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Family Judge David Hanschen Celebrates A Victory in His Fight for Fathers' Rights, With Help From an Unlikely Place

Family law judge David Hanschen may have received an "Excellent" job approval rating of just 14 percent on the Dallas Bar Association's 2009 Judicial Evaluation Poll, but he's celebrating a victory in what had been a bitter struggle for him just last year. 

After facing off with the Office of the Attorney General over the way the state enforces child support -- which we detailed in this 2008 cover story -- more than a year later, he and the office have collaborated on substantive policy changes. Hanschen's fight with the state stemmed from the fact that he'd recommended paternity tests for fathers in child support cases, even in instances when the 4-year statute of limitations had run out. (Under Texas law, a man has only four years to request DNA testing if he was married to the mother when the child was born, or if he acknowledged being the father at birth.)

Yet as of the past month, he tells Unfair Park, OAG attorneys have agreed to stop appealing orders for paternity testing simply due to the 4-year rule. Why? Because he and the OAG collaborated on legislation that would have repealed the 4-year statute of limitations, only to see the bill die in the Texas House during the filibuster over voter ID legislation. So, they settled on a policy shift.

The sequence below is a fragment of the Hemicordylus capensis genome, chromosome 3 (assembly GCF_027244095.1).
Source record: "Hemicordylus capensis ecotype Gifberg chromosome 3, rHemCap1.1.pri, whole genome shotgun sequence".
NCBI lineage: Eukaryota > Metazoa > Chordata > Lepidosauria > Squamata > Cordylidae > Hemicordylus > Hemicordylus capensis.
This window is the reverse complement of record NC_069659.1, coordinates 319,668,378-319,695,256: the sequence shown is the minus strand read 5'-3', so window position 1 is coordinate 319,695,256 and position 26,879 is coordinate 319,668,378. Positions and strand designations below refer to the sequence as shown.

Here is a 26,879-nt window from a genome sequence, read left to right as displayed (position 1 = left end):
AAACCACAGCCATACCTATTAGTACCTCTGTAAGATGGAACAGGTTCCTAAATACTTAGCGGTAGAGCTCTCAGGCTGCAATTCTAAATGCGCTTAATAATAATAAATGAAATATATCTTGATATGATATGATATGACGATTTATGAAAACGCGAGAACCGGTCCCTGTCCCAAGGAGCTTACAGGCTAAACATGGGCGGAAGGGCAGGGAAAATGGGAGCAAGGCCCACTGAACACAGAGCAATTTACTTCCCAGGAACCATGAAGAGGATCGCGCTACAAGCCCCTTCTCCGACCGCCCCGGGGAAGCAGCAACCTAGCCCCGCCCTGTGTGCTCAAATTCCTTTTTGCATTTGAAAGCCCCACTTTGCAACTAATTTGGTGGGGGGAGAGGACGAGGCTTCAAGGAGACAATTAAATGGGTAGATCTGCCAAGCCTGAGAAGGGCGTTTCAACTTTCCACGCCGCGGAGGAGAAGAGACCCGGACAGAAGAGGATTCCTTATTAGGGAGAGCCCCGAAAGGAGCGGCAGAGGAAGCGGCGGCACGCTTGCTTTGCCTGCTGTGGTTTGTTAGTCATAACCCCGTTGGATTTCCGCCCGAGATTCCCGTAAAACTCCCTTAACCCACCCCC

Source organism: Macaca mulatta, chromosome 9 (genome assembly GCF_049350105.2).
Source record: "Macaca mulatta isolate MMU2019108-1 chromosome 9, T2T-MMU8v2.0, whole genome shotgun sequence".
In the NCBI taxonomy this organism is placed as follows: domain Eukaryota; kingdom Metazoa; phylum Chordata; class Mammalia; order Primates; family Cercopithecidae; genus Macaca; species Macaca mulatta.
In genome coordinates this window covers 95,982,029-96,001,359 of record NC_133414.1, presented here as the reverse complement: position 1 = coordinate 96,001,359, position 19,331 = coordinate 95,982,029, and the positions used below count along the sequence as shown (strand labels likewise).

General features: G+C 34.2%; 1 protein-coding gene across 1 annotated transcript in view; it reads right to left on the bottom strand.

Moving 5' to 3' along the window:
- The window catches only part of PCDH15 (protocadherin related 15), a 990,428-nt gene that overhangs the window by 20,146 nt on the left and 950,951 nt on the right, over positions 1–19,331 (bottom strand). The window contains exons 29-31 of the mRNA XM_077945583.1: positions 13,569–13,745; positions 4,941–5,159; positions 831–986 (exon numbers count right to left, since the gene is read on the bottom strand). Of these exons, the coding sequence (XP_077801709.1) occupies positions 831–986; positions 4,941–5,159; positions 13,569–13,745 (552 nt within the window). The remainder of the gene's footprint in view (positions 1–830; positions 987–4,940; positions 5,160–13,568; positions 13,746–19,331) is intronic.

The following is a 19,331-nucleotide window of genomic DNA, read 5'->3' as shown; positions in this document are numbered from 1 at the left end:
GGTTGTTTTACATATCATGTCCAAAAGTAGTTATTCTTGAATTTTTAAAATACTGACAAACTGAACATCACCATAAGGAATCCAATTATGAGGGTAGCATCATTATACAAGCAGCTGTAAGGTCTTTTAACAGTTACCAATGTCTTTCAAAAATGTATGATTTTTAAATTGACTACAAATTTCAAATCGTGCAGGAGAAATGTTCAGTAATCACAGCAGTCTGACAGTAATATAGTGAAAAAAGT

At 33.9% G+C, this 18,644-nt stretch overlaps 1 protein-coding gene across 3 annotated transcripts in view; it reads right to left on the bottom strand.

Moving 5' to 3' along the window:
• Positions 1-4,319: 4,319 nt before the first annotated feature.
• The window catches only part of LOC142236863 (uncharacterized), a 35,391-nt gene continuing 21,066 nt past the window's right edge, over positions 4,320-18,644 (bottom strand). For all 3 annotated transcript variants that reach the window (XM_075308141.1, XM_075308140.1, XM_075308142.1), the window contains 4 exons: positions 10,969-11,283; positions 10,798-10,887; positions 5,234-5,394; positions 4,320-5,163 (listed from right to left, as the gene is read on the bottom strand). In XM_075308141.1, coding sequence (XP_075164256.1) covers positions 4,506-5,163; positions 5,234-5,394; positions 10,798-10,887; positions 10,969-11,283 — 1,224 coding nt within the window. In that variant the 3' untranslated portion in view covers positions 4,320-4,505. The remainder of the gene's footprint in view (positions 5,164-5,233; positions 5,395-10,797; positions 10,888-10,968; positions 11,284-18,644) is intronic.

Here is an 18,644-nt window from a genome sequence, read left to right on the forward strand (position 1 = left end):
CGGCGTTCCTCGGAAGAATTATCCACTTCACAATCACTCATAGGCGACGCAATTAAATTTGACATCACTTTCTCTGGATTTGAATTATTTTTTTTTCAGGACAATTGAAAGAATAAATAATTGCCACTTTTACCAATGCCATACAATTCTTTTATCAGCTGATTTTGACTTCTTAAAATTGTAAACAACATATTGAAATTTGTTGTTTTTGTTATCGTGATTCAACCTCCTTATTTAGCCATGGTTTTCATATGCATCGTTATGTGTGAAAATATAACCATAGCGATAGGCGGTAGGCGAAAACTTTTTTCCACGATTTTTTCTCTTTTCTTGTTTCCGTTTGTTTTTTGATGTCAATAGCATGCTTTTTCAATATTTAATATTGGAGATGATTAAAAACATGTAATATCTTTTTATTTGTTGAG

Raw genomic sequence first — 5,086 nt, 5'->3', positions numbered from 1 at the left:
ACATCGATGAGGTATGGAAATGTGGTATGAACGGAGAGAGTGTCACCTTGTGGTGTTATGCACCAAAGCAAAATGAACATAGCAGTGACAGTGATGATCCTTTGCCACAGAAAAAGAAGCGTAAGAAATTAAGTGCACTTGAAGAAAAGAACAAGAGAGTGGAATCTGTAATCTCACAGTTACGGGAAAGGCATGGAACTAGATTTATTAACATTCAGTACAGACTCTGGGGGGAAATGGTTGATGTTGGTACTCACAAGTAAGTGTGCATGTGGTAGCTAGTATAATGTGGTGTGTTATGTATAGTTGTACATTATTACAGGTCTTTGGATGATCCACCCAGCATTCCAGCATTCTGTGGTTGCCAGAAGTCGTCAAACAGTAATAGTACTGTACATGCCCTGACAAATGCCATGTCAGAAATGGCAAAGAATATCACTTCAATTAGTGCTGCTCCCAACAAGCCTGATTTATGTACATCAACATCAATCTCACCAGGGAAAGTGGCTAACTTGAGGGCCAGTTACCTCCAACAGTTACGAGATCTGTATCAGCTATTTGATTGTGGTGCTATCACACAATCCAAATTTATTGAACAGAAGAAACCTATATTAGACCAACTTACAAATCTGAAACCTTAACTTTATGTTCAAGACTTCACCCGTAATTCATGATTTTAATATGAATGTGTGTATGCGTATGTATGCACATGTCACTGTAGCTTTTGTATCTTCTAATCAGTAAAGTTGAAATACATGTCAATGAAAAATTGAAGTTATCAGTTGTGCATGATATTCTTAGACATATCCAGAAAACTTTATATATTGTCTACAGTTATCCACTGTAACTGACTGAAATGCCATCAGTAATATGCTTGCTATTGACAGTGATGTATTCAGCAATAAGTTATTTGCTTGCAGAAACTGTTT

"It's a substantial reversal of the OAG policy, and I applaud them for it," Hanschen says. "If a father knows with medical certainty that he's really the father, he's much more likely to pay child support and remain active in the child's life. And that's what we're up to here."

In addition, he says, the OAG has opened a pilot program in Houston that allows parents an almost immediate paternity test following a child support review hearing. "An on the spot test is going to solve so many problems down the line," Hanschen says. Of his new working relationship with the OAG and the ensuing results? "It's a complete transformation."

So, what say the OAG on this turnabout? "Judge Hanschen is committed to thinking creatively to solve problems," Janece Rolf, spokeswoman for the office's Child Support Division, wrote in an e-mailed statement. "We are grateful to Judge Hanschen for his willingness to work cooperatively with us for the benefit of Texas families."

Kumbaya, anyone?

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